Are you at risk of Swimmer’s Shoulder?


Sign up for shoulder strength testing

Please use the form to sign up for the testing. You will be asked for specific details, such as date of birth, height, weight, current and/or previous shoulder pain. This will assist with the testing procedure.
Thank you for your cooperation.

Test your shoulders

  • Where: Portsmouth Swimming Pool
  • When: During regular practice between Jan 22 and Feb 1
  • How Much: $10
  • How: Sign up here using link above

(Contact Sue McNamara for additional information)


Swimmer's Shoulder

Swimmer’s shoulder is a condition that results in shoulder pain, usually in the front of the shoulder. In the long run, if left untreated can result in injury, pain, damage to the rotator cuff, long head of the biceps, and the glenoid labrum. The consequence being inability to train and compete, and possibly surgical intervention to repair the damage in the shoulder.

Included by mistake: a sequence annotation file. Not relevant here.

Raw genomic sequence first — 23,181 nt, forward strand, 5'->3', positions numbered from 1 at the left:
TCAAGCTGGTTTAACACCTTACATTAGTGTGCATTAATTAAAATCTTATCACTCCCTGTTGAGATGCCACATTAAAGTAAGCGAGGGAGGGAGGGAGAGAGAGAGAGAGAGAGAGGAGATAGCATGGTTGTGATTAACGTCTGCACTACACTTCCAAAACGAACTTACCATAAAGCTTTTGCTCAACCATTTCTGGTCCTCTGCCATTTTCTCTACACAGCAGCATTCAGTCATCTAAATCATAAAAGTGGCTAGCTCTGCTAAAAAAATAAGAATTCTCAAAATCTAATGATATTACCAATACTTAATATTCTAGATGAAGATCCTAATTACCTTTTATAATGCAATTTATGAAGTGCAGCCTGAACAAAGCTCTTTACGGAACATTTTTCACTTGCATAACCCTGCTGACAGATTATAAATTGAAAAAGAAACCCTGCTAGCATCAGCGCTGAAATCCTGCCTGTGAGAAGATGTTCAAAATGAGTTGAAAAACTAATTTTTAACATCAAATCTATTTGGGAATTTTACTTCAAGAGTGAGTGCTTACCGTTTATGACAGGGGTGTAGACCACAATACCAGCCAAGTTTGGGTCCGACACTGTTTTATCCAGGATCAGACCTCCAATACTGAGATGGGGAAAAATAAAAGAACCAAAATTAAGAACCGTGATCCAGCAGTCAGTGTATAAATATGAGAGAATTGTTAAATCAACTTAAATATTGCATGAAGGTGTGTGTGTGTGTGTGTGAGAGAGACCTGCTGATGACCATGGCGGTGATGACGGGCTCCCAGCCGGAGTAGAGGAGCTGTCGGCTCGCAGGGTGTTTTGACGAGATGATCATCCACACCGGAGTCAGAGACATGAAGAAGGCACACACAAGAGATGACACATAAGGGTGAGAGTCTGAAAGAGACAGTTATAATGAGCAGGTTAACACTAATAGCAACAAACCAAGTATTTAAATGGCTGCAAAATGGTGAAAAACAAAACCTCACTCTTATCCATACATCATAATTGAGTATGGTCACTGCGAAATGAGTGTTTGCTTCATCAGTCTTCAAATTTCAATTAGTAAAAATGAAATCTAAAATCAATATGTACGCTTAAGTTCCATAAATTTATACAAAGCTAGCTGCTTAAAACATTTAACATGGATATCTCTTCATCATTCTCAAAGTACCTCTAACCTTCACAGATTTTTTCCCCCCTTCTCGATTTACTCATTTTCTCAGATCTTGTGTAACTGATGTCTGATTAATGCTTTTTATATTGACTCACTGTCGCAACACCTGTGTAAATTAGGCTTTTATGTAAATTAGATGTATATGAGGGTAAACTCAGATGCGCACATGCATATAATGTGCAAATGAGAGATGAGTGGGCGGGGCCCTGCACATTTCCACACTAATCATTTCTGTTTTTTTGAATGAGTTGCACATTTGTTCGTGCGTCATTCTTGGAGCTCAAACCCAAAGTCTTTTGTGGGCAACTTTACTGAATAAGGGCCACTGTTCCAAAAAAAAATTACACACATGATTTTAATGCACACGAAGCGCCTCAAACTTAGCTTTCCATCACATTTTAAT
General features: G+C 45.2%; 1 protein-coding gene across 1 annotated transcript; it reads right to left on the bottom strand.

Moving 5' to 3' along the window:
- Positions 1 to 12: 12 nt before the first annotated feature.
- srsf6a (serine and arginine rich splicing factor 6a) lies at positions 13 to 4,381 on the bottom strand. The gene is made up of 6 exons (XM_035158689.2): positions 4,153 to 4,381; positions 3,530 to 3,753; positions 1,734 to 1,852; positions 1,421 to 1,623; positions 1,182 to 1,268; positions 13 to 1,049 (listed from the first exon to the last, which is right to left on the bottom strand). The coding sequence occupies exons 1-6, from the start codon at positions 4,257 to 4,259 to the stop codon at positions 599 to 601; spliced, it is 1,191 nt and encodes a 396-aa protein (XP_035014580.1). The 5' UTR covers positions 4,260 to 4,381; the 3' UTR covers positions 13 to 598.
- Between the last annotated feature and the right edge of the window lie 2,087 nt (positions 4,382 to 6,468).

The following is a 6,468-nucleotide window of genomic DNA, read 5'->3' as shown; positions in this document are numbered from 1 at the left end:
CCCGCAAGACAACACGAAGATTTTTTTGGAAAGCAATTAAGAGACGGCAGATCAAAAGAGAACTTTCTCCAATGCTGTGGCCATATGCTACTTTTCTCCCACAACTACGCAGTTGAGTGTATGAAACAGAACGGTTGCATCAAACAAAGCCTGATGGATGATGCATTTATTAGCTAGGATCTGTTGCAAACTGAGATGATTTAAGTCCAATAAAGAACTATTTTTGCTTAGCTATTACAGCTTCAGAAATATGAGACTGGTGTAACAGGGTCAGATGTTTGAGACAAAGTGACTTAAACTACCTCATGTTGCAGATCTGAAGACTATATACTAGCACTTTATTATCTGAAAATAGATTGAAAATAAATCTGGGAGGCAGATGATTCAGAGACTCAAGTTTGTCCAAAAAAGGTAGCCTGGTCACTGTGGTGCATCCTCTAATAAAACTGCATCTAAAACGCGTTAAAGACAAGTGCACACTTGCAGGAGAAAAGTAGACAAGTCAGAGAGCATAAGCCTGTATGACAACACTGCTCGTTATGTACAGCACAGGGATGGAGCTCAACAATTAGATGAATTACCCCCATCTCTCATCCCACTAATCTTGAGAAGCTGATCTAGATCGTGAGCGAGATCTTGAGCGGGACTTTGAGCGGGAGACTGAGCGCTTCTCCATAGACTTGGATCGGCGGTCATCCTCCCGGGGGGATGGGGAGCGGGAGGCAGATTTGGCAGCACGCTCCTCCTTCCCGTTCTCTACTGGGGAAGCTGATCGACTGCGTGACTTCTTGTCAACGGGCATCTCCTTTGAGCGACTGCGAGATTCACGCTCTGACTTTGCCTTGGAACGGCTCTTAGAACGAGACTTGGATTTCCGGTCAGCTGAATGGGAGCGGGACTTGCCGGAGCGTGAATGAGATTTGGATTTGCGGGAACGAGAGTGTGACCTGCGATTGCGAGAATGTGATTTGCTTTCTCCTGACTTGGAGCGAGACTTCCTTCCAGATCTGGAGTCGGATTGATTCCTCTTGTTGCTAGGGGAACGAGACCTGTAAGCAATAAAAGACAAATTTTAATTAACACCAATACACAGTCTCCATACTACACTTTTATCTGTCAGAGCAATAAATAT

Swimmer’s shoulder can result from a variety of causes and is associated with poor posture, shoulder joint mobility, especially excessive shoulder flexibility. In addition it can be the consequence of poor neuromuscular control, particularly coupled with muscle performance and power.

In swimmers, shoulder injuries and dysfunction are related to shoulder and shoulder girdle weakness, strength and strength-ratio deficits, which can be tested. Shoulder strength assessment is therefore a valuable component of physical examination. The results of the individual evaluation can be used to develop customized, preventive shoulder strengthening program, focused on correcting any specific weakness and imbalance.

Are you at risk of swimmer’s shoulder?

Andrew face.jpg

Dr. Andrew Tomas, PT MEng DPT has over 30 years of experience in the athletic performance and health care field.

Andrew has worked with professional and up-and-coming athletes, performing artists, heavy industry "athletes", office & home professionals, weekend warriors and retirees.

Andrew is owner of IncreaseYourV wellness clinic in Kittery, Maine. He is faculty at Evidence in Motion (EIM) and adjunct faculty at Franklin Pierce University, Manchester, NH, published in peer reviewed journals and presented internationally.